Blues is a powerful art form, yet there’s a certain intimacy to it. You’d think it would be hard to keep that sense of intimacy while playing to 5,000 or 6,000 people per night, as Bonamassa did on tour. But he maintains that size really doesn’t matter: “You’ve got to play the same way that you would to a small club. It’s that enthusiasm and the dynamic that bring it close. I learned from watching B.B. King in that type of venue. He could definitely play to the back of the room. Even in a big place, it still felt small.”

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Bonamassa tears up Albert King’s “Angel of Mercy” on a 1958 Gibson Flying V.

Bonamassa wasn’t the only guitarist onstage for the Three Kings tour. Just over his right shoulder was the mighty Kirk Fletcher, an L.A.-based bluesman who has backed Bonamassa on other projects as well. “Kirk,” says Bonamassa, “is one of the best modern guitar players out there. He went on the last two tours with me, including our Muddy Wolf show at Red Rocks. He plays great rhythm and can also solo. Having him in the band allows me to be a singer. The Three Kings is a pretty demanding show as a singer.”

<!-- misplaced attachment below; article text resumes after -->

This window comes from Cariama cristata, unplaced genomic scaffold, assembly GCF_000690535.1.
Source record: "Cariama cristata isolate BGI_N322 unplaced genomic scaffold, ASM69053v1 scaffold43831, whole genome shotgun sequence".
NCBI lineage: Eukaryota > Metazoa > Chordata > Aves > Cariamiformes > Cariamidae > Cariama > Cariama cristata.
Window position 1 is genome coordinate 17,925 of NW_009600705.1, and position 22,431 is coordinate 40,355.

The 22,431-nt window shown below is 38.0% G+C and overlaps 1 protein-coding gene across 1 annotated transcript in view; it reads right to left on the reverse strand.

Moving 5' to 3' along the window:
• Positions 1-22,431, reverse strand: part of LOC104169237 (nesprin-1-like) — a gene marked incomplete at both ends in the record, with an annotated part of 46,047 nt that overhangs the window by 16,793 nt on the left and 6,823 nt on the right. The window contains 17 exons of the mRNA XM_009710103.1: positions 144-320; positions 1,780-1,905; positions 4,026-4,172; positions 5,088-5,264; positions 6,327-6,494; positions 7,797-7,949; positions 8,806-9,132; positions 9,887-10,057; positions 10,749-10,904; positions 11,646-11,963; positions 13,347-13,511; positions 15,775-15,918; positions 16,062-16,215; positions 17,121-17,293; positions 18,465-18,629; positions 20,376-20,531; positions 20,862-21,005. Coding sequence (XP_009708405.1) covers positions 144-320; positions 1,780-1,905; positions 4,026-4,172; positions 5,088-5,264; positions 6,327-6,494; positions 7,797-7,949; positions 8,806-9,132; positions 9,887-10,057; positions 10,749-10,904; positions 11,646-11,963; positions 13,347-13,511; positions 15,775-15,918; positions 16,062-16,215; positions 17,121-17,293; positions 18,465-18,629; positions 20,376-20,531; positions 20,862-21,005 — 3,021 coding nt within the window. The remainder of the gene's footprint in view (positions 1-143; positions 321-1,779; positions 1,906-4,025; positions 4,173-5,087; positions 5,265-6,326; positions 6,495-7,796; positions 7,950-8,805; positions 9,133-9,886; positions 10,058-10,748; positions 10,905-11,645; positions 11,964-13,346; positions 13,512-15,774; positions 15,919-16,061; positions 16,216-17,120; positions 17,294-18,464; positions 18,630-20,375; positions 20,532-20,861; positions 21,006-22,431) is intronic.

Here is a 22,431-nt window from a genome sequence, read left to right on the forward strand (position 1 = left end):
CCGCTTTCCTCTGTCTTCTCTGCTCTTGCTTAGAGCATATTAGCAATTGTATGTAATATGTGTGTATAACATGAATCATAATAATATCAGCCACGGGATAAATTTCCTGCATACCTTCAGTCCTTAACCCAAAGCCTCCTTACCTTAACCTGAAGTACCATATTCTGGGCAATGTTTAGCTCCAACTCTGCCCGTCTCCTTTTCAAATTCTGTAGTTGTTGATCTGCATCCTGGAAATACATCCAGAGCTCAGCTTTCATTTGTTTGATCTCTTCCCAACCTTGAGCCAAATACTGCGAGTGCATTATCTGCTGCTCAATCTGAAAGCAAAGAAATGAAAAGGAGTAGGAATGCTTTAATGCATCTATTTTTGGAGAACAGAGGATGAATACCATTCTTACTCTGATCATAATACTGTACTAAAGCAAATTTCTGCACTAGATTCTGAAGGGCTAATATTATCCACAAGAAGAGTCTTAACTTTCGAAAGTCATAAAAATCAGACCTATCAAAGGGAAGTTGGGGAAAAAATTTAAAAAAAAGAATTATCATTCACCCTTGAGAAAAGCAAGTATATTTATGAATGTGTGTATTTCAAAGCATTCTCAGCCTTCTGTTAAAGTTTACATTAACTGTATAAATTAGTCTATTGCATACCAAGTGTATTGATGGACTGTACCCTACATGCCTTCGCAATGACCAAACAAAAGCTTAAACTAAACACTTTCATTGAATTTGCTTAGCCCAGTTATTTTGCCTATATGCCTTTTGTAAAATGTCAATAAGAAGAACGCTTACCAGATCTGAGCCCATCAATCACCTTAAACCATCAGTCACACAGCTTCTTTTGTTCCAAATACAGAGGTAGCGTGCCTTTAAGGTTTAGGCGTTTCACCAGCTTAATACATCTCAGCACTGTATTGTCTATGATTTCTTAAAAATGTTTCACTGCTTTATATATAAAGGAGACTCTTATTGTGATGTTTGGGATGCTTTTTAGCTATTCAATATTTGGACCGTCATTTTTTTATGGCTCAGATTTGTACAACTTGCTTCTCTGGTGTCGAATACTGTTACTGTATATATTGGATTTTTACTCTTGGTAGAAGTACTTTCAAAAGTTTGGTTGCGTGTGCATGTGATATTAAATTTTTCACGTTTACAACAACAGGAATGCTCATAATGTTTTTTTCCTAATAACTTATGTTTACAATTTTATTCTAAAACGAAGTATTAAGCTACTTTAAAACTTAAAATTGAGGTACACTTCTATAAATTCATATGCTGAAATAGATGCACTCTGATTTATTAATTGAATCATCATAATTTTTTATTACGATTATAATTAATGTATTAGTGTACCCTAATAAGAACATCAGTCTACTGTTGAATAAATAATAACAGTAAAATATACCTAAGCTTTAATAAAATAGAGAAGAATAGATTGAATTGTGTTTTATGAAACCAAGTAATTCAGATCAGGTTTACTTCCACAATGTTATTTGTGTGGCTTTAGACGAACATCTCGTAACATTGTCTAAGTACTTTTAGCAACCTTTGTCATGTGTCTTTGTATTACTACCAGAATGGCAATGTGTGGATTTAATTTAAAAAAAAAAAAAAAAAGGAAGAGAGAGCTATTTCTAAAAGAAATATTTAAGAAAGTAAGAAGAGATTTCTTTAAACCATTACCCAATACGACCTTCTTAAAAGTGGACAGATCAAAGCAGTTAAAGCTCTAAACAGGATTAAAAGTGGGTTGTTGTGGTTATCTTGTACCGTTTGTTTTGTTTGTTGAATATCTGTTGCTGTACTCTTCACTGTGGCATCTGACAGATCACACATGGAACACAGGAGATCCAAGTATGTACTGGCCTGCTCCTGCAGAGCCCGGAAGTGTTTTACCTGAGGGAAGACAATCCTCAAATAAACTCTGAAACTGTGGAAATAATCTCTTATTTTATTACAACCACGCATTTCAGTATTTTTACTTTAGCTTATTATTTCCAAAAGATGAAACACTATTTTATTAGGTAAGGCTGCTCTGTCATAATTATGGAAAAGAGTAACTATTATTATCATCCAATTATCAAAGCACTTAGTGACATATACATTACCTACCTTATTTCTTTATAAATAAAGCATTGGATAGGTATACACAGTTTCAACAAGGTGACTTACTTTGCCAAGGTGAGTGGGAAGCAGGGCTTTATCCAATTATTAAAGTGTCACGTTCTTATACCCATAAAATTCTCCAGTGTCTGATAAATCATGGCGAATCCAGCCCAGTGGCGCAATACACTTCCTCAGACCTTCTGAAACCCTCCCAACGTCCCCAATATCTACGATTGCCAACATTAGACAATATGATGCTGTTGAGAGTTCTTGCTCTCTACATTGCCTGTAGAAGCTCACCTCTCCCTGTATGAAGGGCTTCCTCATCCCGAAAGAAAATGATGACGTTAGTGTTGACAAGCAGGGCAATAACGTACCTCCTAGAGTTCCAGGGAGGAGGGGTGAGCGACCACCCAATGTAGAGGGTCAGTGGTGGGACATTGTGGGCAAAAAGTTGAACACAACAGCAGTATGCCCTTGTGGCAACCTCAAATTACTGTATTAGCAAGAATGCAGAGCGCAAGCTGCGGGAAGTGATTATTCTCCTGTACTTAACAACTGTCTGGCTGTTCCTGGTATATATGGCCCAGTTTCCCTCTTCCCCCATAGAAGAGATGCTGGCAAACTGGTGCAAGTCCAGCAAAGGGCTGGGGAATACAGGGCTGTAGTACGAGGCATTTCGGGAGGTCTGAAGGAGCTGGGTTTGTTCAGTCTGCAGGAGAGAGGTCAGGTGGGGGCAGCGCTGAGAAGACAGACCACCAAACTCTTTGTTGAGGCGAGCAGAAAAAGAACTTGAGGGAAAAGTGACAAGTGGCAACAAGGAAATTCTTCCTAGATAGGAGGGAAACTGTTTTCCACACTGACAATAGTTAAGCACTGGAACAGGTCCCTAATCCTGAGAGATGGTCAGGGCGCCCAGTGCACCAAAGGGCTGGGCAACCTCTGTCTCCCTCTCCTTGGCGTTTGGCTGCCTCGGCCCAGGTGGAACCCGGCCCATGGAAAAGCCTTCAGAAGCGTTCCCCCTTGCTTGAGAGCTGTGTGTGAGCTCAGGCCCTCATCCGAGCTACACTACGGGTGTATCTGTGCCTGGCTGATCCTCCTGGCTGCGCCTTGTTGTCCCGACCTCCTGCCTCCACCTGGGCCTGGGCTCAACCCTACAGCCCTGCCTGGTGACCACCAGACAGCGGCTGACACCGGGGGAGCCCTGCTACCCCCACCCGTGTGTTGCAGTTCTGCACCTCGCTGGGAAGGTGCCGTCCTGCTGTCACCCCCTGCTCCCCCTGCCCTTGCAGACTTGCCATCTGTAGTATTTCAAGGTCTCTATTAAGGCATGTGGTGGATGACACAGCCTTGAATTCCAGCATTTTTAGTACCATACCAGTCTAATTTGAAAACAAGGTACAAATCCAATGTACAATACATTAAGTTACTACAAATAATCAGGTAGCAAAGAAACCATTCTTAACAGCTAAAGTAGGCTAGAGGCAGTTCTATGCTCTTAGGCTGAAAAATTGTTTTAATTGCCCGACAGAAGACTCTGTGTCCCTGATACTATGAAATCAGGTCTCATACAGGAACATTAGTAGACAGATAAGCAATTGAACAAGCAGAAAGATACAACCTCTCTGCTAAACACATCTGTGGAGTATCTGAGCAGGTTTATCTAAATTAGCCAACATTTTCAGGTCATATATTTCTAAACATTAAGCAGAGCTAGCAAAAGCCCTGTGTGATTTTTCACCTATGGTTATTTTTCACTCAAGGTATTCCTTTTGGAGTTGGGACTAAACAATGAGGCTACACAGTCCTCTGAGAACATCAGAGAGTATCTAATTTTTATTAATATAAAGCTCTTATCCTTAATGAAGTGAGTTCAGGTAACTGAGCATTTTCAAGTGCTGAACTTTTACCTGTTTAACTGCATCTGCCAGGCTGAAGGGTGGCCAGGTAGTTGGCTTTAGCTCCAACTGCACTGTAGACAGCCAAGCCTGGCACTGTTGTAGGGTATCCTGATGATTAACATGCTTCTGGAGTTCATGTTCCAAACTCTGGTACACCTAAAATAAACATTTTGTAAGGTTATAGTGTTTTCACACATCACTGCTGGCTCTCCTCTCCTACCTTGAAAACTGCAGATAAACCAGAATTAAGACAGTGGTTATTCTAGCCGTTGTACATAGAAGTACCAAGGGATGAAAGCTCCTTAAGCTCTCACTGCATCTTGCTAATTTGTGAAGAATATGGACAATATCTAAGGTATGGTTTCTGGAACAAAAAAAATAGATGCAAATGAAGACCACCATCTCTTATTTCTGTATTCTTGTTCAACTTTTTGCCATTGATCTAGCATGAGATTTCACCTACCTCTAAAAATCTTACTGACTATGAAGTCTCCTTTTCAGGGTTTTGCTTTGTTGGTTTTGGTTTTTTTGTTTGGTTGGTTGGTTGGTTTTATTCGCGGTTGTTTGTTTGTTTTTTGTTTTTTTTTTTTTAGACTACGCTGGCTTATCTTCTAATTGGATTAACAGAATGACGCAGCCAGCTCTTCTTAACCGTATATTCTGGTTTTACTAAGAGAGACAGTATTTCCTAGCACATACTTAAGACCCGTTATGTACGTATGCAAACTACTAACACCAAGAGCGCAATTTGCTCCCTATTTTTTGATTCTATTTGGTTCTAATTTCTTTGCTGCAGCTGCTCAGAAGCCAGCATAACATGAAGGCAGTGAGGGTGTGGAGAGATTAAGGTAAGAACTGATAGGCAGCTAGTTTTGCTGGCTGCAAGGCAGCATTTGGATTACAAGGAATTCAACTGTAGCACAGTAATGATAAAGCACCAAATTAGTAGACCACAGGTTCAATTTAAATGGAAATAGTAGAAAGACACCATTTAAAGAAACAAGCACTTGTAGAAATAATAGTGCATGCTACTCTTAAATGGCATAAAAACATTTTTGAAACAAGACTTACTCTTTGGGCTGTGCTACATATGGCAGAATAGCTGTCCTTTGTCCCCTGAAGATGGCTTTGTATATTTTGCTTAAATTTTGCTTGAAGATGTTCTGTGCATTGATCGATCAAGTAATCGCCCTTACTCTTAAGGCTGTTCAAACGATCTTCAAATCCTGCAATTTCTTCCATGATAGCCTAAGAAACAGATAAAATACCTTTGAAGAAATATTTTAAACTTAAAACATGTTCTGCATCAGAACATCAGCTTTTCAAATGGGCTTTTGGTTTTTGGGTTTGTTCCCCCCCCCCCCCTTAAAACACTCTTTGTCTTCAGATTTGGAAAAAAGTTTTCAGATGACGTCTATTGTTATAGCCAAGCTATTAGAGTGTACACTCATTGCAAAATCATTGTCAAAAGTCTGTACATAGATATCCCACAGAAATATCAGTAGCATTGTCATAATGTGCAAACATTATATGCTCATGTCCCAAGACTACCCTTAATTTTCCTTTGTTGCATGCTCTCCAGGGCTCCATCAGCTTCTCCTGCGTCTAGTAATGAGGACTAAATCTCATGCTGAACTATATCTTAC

Bonamassa also gives kudos to another player: Jimmy Vivino. Best known for his longtime gig leading the band on the Conan O’Brien show, Vivino is a killer guitarist with incredible knowledge of music history and guitar lore. Glancing around the Bona-seum, as he calls his collection, Bonamassa says, “There’s a reason why right now I’m looking at nine Marshalls, 20 tweed Fenders, 20 brownface Fenders, and all these guitars. Jimmy got me into collecting. He also got me into Mike Bloomfield and into being a musicologist. I’ve known him for 20-odd years. I was very happy that he came to our show in L.A. He was so proud. He’s seen me grow up in this music.”

Most of the Three Kings repertoire comes from the ’60s and the early ’70s, before Bonamassa was born. What makes the blues vital today and what compels him to carry the torch? “They’ve been trying to write off the blues for years,” Bonamassa says, “and then in the ’80s Stevie Ray Vaughan came around. Then came Kenny Wayne Shepherd and Jonny Lang. In 2015, blues is an amalgamation of many styles. People are into new sounds and new technology—like loops and hip-hop—and those things are influencing the blues. It’s an ever-changing event, being a blues musician.”

Bonamassa and his band ended their Three Kings tour with a spectacular outdoor show at L.A.’s beautiful Greek Theatre. (I was there and had a blast.) The show was recorded, and Bonamassa plans to release a Three Kings DVD sometime next year.